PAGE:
Thanks for all the comments. Tony, I'm probably with the Alans and Gayle in wishing you well on the Matterhorn. We won't be joining you. I may reprint an article by Los and Sarah about their experience on it, for your edification / amusement.
I make no apology for posting a second picture of the mountain, a mirror image of which Paramount Pictures use in their logo. It has dominated my day. The photo was taken 1000 metres above Zermatt, from Höhbalmen, where the steep path from the Edelweiss hut pops out onto a flat area with fine views of the iconic mountain.
I'd started out at 8.30am after handshakes and goodbyes to my five trekking companions over the past week, who I'll probably never see again. I find such partings a little odd - sad in one way, but parting company enabled me to spend a day entirely on my own terms, stopping more frequently but spending longer on the hill. We will be in touch re photos etc, so it's not the last time we'll be in contact.
They were good company, and whilst at one level I felt I was in the company of men of far greater intellect than mine, on another level I felt as if I was on holiday with people like my children, who are a similar age to The Boys.
I should take this opportunity of wishing Andy well in his attempt in the next day or two to climb Mont Blanc.
I followed Dave's suggestion this morning and took a left turn at GramPi's, heading up the gorge in t-shirt and shorts to Edelweiss hut to enjoy a coffee overlooking the town.
Then up past nutcrackers, wheatears and several other small birds, to the fine viewpoint at Höhbalmen where I lingered a while before descending 350 metres on a fine belvedere path to Trift. This 45 minute section of path was very busy, but all the other paths I used today were virtually deserted.
This west side of the valley is free of ski rubbish and devoid of lifts. But it was noisy, with a helicopter delivering building supplies up and down the valley. Paragliders fluttered in the distance. Marmots played and a raven practised its acrobatics just above me.
I should have taken the route to the Rothornhutte shortly after passing the Trift Hotel, but I followed the signs to Wisshorn. The unsigned route via the path to the R hut would have been better, as it would have avoided the huge number of avalanche barriers I encountered on my ascent from about 2500 metres. Sheep with heavy permed coats were enjoying the shade of the barriers.
That was after a pleasant lunch stop overlooking Zermatt and with a fine view across the valley to the route of the Europaweg path, an idea that had not even been conceived at the time my map was published.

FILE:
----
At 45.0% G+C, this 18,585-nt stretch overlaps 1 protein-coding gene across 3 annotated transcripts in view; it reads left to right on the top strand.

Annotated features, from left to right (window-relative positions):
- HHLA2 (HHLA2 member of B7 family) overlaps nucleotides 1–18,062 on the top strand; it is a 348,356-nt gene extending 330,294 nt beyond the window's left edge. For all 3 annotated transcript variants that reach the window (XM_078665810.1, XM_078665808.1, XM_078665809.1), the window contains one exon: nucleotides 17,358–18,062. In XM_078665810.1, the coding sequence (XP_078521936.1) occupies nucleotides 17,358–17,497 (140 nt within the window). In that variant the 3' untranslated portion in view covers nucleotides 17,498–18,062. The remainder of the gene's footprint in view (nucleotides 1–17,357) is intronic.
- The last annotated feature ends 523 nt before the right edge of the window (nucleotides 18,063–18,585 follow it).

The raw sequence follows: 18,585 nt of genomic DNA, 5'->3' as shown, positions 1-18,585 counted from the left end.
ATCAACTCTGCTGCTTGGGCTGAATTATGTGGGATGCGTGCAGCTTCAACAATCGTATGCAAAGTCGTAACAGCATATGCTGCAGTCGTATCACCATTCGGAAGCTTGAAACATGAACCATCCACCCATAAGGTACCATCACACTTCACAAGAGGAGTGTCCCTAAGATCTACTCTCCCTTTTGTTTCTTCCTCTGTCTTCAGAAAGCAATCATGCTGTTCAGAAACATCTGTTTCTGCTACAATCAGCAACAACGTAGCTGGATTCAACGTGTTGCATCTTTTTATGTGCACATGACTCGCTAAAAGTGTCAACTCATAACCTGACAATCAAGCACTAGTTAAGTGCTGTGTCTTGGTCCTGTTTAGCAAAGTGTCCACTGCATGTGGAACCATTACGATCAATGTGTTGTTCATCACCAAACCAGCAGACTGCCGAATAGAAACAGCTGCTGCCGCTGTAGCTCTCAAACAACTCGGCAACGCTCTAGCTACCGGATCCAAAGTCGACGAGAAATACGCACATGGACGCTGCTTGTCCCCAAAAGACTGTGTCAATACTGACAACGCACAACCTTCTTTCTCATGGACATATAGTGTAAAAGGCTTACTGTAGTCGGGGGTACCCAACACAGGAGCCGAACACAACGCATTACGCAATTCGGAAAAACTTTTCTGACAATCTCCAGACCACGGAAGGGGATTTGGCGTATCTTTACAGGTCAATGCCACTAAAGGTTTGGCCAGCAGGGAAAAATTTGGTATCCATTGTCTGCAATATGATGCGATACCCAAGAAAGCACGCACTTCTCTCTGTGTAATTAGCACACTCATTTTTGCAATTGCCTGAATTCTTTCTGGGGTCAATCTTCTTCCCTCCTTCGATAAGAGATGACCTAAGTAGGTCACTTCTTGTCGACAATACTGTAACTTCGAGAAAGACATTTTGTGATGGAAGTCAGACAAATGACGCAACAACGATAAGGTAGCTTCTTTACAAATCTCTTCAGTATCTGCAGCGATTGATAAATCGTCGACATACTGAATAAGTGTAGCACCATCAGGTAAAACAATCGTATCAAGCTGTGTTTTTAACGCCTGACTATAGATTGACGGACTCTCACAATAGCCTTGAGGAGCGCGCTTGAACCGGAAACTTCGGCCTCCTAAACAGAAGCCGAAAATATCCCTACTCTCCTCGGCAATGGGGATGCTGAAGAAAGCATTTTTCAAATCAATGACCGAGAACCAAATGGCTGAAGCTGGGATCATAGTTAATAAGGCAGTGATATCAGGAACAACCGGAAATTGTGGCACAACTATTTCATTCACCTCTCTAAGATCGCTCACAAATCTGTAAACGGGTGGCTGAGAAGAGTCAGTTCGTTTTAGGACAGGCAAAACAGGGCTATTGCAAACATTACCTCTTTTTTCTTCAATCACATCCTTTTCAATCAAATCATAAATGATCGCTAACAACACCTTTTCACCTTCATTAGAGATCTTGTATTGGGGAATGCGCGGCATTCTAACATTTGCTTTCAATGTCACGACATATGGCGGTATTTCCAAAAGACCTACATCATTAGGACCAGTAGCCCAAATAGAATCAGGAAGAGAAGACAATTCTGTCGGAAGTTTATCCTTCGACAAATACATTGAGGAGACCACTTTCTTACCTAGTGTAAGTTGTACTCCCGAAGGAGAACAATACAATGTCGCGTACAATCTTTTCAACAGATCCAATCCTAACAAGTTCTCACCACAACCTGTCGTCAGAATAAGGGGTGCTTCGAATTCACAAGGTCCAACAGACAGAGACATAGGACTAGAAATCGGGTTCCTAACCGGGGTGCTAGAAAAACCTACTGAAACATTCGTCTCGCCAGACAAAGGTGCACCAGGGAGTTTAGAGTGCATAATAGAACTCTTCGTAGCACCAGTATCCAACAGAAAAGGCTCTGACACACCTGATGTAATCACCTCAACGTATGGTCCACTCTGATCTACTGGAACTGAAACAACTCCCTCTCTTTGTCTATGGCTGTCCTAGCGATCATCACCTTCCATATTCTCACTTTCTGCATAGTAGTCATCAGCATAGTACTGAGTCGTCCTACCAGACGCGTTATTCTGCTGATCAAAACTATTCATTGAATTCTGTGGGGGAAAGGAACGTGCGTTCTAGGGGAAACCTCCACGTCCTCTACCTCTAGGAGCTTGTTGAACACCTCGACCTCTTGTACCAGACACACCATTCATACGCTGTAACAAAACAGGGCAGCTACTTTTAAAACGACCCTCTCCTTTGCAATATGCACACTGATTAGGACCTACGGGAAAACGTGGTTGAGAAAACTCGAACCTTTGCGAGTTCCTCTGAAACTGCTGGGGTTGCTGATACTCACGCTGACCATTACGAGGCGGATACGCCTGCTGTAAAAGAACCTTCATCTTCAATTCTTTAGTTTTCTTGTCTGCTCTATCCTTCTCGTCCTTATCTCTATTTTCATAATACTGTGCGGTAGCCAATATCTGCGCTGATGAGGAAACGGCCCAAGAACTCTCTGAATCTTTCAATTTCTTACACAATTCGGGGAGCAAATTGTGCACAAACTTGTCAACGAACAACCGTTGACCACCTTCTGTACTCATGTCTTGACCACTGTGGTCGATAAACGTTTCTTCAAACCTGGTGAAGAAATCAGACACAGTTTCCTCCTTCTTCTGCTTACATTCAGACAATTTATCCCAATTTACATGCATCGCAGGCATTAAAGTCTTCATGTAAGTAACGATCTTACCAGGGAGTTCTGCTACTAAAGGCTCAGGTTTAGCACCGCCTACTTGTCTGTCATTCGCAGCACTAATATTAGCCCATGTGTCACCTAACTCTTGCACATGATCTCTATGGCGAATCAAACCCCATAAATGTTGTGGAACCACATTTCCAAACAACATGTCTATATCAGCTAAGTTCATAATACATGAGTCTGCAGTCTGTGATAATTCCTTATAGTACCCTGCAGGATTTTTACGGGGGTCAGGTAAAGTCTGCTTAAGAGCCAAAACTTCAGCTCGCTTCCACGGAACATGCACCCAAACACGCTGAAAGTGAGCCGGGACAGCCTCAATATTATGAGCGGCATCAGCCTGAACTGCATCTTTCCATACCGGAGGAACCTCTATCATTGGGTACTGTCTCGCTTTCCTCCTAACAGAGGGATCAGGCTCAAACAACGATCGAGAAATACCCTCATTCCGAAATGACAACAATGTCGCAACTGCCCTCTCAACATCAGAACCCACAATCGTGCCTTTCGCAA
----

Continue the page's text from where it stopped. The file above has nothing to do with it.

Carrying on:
Once up the Wisshorn, the views were breathtaking, with no break in a 360 degree mountain panorama. As good as any views on the entire trip.
Today's weather was, in contrast to yesterday's, perfect. Blue skies, apart from a persistent afternoon cloud on the east face of the Matterhorn, made for very pleasant walking in t-shirt and shorts. It was a good move to gain height in the cool of the morning.
The 1300 metre descent to Zermatt was easy enough and took less than two and a half hours despite many stops. These were mainly to record some of the wonderful flowers that graced the path. I won't go into details now, but it was good to see a selection of orchids for the first time on this trip, including some very fragrant ones. There should be a slide show in due course.
It was good to reach the shade of the pines at around 2000 metres, though the path steepened as it descended through the woods.
It was hot in Zermatt when I got back soon after 4.30. I collected the gear not needed for today's walk from the expensive but luxurious Aristella Hotel and moved in to my 'cheap' (£47 B+B) room at the Tannenhof that I've used before.
Until now (luckily) our meals, apart from lunches, have been paid for by Jagged Globe. A wander around town revealed a cost of around £30-40 for a meal with a drink. For example, £20 for a basic pizza or rosti. So I spent a small amount in the Co-op on a fruity picnic and popped into GramPi's for a couple of beers (£8 for 66cl) where I wrote most of this whilst eating an ash tray full of peanuts.
It's an early start tomorrow - the 7.39 train takes about four hours to reach Geneva, where I hope to spend a few hours with cousin Alistair, who has recently set up home there, before returning to sunny Manchester for a shave.
And no nose bleeds on this trip! That's a blessing...
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